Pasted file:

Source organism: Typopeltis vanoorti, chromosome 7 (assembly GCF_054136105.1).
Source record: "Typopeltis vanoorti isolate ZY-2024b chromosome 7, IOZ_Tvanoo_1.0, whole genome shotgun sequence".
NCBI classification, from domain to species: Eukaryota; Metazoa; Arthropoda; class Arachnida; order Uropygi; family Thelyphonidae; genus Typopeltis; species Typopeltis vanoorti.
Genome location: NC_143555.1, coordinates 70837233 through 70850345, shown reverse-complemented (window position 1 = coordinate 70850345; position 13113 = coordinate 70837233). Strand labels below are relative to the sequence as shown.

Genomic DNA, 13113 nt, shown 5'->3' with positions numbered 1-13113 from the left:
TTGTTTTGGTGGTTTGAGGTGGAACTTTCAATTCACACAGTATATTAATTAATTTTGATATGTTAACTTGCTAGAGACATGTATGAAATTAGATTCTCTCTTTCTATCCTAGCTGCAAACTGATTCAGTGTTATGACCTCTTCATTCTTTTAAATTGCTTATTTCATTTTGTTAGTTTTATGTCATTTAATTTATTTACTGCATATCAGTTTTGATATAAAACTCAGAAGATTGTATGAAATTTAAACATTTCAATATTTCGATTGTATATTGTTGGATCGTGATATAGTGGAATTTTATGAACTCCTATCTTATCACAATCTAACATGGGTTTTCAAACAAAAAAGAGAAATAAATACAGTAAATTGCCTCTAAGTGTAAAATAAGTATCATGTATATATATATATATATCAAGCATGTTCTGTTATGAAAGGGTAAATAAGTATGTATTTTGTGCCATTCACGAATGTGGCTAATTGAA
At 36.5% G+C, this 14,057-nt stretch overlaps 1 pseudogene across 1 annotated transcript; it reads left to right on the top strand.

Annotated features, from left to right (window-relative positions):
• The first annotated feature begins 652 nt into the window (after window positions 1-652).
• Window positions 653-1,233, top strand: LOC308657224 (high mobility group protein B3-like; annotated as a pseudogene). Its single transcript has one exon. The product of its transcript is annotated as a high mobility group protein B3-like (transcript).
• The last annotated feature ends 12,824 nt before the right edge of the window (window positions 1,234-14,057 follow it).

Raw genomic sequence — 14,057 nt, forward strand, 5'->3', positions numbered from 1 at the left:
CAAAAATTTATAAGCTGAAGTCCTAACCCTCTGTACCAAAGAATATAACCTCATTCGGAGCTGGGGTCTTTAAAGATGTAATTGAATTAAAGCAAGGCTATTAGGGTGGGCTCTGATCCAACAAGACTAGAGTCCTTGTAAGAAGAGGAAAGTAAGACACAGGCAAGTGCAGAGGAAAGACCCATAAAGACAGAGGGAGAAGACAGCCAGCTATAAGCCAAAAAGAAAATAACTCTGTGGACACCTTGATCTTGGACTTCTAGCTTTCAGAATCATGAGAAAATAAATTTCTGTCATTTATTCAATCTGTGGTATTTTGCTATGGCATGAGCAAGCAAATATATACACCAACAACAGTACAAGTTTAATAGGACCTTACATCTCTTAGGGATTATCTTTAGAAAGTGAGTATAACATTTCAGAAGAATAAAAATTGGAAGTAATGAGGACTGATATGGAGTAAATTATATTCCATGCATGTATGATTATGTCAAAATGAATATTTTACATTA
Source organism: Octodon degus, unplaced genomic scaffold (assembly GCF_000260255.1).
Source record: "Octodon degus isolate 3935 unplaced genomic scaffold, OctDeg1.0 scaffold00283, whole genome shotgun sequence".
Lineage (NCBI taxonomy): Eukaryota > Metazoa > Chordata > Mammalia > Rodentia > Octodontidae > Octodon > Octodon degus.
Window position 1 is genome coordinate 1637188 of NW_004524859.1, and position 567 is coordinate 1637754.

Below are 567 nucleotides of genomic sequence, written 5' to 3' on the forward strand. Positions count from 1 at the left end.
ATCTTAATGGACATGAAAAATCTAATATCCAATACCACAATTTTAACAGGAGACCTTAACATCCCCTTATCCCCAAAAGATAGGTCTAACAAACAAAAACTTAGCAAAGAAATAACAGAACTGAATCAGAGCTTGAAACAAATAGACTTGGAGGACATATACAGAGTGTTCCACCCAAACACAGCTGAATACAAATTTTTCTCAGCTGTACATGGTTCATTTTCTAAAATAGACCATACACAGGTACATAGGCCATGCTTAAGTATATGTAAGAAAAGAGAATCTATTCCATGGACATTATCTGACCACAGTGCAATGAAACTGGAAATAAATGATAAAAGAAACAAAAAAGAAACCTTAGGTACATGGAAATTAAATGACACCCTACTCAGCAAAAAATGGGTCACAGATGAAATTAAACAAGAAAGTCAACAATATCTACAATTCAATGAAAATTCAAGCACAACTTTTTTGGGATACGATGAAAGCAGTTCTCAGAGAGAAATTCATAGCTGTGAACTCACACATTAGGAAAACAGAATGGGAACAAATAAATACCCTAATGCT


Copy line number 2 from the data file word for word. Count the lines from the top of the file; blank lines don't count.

Source record: "Typopeltis vanoorti isolate ZY-2024b chromosome 7, IOZ_Tvanoo_1.0, whole genome shotgun sequence".